It's light, but there is still enough cushion that I would be comfortable training in this shoe without fear of injury. Plus it lasts. So far I estimate that I could get about 200 miles before I'd have to replace them. I'd say they are a faster shoe versus the Carbon X, but I truly think this depends on the person. The Rocket X seems to have a narrower toe box.. which I prefer. So much of the return you get from a shoe has to do with how your foot falls (pronation), etc. Hopefully my little review is helpful!

That's all folks. Happy Holidays! And if you are looking for a great gift idea, may I suggest Nia Obotette's "I Am A Triathlete".

Wednesday, October 21, 2020

I 'Raced' a 50K .. and still chasing that pro card

Since I started this blog back in 2012 I have posted a recap after every race. From my very first triathlon (a sprint) to crossing the finish line at the 2019 IRONMAN World Championships. So many ups and downs - from PRs and marathon wins to a major bike crash and just missing qualifying for my pro card. No matter the outcome, I have always found writing cathartic.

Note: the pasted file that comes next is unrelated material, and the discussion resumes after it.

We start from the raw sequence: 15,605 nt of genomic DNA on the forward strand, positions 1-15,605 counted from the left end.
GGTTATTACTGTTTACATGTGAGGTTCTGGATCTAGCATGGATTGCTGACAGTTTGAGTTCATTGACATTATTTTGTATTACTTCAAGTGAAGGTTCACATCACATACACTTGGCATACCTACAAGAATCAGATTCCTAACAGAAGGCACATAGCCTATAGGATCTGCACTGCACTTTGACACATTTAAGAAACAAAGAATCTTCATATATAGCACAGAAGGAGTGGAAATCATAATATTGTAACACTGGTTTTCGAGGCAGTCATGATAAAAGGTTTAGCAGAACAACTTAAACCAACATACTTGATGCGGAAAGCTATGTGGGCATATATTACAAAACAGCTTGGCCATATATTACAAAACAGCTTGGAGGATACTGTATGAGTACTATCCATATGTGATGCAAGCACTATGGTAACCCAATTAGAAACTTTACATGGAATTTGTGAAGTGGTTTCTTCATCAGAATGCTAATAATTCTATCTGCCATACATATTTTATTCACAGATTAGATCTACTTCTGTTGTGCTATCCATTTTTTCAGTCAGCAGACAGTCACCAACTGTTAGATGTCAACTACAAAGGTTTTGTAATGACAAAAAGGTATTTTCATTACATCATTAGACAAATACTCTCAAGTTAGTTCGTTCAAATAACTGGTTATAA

Now with COVID and races seemingly on hold, I haven't updated this blog since March!! However *drum roll* I technically raced last weekend.... in the "Steven Keller / Sika Henry 50K". A self-supported, 31-mile ultramarathon through the streets of Newport News and Hampton, VA, made up by yours truly 😅

I'm finally on Strava!

This was originally supposed to be a live, in-person race hosted by Flat-Out Events at the Noland Trail, but it was postponed until next year due to COVID. Lucky for me, my friend Steven asked if I still had plans to run the distance and offered to pace me. Side Note: he won Ultraman Florida, has qualified and raced in Kona yada yada... he's legit.

Finding ways to stay motivated